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Greensboro News & Record: Greensboro politician hosts roundtable on food insecurity

Jul 24, 2015
In The News

By JONNELLE DAVIS First published April 25,2015

GREENSBORO — Moving into her own apartment was a good and bad experience for Melanie Noble.

The 24-year-old was part of a group that U.S. Rep. Alma Adams assembled Friday at her East Wendover Avenue office for a discussion about food insecurity in the Triad.

Noble said she spent about three months in a Winston-Salem shelter after her move from Pennsylvania in December. The mother of three choked up as she told the group that, even after getting her own apartment in February, she couldn’t afford to feed her children because her SNAP — Supplemental Nutrition Assistance Program — benefits were delayed.

“I felt like a bad parent,” Noble said.

It’s people like Noble whom Adams and others in the community who fight hunger want to hear more from as they try to find solutions to tackle the issue.

Adams, a Greensboro Democrat who represents the 12th District, is a member of the House committee on agriculture and the subcommittee on nutrition. She was spurred to host the roundtable discussion by a recent report that shows the Triad fares poorly when it comes to feeding its residents. The Gallup poll that the Food Research and Action Center commissioned last year ranks the Greensboro-High Point metropolitan area as No. 1 for people who had problems securing food.

“That is just not acceptable,” Adams said.

She said she wanted to hear from stakeholders in the poverty fight — from people who are living it and from such people as Jan Jones, of the Second Harvest Food Bank of Northwest North Carolina, who provide food to feed the hungry on a daily basis. Adams told them she needed to know a little more from them about how food insecurity is affecting the community.

Her goal: to use their ideas to fight for more money for programs that focus on the hunger problem.

The participants’ concerns were varied. They lamented that people who work hard don’t earn a livable wage. They spoke of a government system that doesn’t spend enough time trying to understand the reality of people living on public assistance.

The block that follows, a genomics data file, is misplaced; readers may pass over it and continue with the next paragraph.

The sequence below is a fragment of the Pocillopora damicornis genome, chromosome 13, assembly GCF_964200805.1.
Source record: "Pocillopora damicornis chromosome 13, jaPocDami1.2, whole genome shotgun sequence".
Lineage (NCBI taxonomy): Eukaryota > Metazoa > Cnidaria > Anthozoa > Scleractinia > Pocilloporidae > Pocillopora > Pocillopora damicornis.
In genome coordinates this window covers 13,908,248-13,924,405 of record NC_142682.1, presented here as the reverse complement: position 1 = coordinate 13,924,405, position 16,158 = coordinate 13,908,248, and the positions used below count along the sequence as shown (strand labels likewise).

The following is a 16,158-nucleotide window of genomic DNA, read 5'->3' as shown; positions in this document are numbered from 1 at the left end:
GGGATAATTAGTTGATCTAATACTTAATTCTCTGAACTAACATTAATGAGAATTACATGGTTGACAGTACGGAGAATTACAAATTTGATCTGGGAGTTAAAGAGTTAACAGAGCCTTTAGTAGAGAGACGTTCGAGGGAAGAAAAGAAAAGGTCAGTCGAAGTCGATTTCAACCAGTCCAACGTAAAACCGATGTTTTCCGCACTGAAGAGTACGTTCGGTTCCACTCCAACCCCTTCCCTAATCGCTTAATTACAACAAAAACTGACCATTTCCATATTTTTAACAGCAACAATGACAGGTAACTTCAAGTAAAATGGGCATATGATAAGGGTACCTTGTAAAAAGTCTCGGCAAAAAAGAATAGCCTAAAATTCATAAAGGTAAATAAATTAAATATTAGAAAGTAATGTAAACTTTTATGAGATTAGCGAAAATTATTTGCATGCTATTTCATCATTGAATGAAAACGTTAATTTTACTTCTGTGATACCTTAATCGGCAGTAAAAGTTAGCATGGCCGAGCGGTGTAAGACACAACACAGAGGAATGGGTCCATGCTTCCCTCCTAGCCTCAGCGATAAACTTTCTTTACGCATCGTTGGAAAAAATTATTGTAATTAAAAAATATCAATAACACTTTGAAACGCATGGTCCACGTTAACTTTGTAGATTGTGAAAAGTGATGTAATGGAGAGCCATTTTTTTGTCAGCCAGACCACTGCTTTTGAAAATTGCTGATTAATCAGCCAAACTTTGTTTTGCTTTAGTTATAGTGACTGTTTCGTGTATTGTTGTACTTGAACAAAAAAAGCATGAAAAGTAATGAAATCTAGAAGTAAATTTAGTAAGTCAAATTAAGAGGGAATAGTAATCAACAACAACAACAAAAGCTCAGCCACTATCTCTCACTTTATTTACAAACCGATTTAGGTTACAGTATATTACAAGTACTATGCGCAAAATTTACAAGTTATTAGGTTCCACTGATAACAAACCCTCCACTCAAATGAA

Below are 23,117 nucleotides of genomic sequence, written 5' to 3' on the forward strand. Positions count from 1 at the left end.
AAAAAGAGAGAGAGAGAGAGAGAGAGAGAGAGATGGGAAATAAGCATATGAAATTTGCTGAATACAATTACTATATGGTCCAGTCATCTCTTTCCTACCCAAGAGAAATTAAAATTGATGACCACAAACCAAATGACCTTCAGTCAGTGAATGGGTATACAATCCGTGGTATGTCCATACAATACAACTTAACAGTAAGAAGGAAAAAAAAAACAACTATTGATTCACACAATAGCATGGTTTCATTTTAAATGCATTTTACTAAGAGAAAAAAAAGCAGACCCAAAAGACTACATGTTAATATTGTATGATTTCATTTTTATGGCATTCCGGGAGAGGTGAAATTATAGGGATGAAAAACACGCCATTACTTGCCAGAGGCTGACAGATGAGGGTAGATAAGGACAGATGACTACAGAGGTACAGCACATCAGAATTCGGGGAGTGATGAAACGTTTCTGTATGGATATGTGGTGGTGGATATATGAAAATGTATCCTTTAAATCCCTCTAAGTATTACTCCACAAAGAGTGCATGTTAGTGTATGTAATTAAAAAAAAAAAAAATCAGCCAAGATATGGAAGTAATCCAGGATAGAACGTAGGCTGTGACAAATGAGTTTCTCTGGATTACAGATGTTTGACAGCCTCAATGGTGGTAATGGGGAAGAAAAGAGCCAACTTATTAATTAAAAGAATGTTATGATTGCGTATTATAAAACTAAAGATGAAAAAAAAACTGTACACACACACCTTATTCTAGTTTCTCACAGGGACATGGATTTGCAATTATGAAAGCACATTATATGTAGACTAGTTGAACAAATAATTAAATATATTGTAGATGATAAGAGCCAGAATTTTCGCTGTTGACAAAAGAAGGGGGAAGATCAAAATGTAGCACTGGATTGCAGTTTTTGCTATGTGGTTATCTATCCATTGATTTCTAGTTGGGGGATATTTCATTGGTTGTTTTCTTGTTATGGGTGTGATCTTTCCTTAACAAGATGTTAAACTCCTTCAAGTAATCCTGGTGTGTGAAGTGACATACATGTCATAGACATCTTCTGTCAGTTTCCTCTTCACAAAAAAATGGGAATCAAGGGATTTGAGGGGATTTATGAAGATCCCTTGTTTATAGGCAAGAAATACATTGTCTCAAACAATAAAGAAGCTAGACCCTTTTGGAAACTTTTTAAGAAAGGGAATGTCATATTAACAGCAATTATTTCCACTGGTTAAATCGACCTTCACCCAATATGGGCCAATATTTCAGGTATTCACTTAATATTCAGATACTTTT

They also expressed concern for the working poor who are using food banks to fill in the gaps when their monthly allotted benefits run out. But some of them can’t even get to food pantries, either because they don’t have transportation or because the pantry has limited operating hours.

What worked 30 or 40 years ago isn’t working today, said Denise Adams, a member of the Winston-Salem City Council. Fighting hunger today has to be a multifaceted effort, helping struggling people such as Noble get education, find employment, set a budget as well as other life skills.

Adams said the hunger problem should be tackled as a business plan, complete with a timeline and results.

They all agreed on one thing: They can’t do it as individuals. That’s been tried and hasn’t worked, Second Harvest’s Jones said.

“Collective impact is what we’re talking about,” she said.

Carl Vierling, the community resource network coordinator with Open Door Ministries in High Point, has heard stories of elderly residents who use animal food to supplement their diets.

“It’s like someone taking a can of soup and watering it down so it’ll go further,” Vierling said after the discussion.

But poverty is more complicated than not having food. Noble, who is trained as a dental assistant, said she can’t work because she doesn’t have child care. She said she was not approved for food assistance until the end of March — $668 a month for her family of four. Prior to that, she lived off the kindness of friends she had met in a shelter. They bought her food or let her use their benefits to do so. She said it was hard not knowing how or where she would get her next meal and having to stretch food and skip meals.

“It was disheartening.”